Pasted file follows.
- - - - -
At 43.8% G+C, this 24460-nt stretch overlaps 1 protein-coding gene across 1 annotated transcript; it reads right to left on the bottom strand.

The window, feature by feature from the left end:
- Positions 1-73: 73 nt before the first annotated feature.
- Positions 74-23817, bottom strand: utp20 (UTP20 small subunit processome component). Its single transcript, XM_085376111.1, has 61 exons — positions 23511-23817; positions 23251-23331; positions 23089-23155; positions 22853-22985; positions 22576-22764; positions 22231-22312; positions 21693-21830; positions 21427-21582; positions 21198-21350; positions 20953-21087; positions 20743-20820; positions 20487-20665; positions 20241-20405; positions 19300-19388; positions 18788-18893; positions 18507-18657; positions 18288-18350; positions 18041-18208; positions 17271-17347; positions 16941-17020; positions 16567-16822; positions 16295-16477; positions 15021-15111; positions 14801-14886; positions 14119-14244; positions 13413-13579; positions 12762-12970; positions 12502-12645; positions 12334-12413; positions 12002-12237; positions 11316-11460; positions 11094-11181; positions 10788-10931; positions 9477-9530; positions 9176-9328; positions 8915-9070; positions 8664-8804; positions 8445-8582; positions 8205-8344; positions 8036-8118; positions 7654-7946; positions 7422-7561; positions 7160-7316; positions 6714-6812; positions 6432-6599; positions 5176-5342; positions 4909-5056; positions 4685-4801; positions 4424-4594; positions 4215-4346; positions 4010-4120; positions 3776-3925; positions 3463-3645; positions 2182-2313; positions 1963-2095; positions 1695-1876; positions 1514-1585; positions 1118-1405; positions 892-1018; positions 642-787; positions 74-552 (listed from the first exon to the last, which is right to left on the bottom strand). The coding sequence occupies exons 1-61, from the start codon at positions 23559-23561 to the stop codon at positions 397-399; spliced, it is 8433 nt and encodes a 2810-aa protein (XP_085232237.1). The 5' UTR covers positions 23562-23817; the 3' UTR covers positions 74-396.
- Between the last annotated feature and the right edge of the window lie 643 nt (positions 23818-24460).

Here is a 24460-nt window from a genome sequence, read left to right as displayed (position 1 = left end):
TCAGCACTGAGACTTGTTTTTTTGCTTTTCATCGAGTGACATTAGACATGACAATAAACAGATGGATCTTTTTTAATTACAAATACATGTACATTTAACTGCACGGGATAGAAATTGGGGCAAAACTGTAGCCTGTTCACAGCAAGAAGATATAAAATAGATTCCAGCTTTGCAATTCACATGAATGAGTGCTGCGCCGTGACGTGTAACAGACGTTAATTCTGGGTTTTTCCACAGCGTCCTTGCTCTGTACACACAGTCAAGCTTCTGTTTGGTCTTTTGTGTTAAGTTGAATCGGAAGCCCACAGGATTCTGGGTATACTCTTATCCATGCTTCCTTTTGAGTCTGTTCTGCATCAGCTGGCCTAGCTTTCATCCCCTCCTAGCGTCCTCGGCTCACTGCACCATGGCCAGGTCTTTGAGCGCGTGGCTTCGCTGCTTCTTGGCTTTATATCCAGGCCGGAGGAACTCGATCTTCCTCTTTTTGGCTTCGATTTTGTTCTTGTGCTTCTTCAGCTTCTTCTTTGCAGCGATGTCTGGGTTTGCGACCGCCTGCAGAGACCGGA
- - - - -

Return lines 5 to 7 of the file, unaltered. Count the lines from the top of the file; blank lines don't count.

- Between the last annotated feature and the right edge of the window lie 643 nt (positions 23818-24460).

Here is a 24460-nt window from a genome sequence, read left to right as displayed (position 1 = left end):
TCAGCACTGAGACTTGTTTTTTTGCTTTTCATCGAGTGACATTAGACATGACAATAAACAGATGGATCTTTTTTAATTACAAATACATGTACATTTAACTGCACGGGATAGAAATTGGGGCAAAACTGTAGCCTGTTCACAGCAAGAAGATATAAAATAGATTCCAGCTTTGCAATTCACATGAATGAGTGCTGCGCCGTGACGTGTAACAGACGTTAATTCTGGGTTTTTCCACAGCGTCCTTGCTCTGTACACACAGTCAAGCTTCTGTTTGGTCTTTTGTGTTAAGTTGAATCGGAAGCCCACAGGATTCTGGGTATACTCTTATCCATGCTTCCTTTTGAGTCTGTTCTGCATCAGCTGGCCTAGCTTTCATCCCCTCCTAGCGTCCTCGGCTCACTGCACCATGGCCAGGTCTTTGAGCGCGTGGCTTCGCTGCTTCTTGGCTTTATATCCAGGCCGGAGGAACTCGATCTTCCTCTTTTTGGCTTCGATTTTGTTCTTGTGCTTCTTCAGCTTCTTCTTTGCAGCGATGTCTGGGTTTGCGACCGCCTGCAGAGACCGGA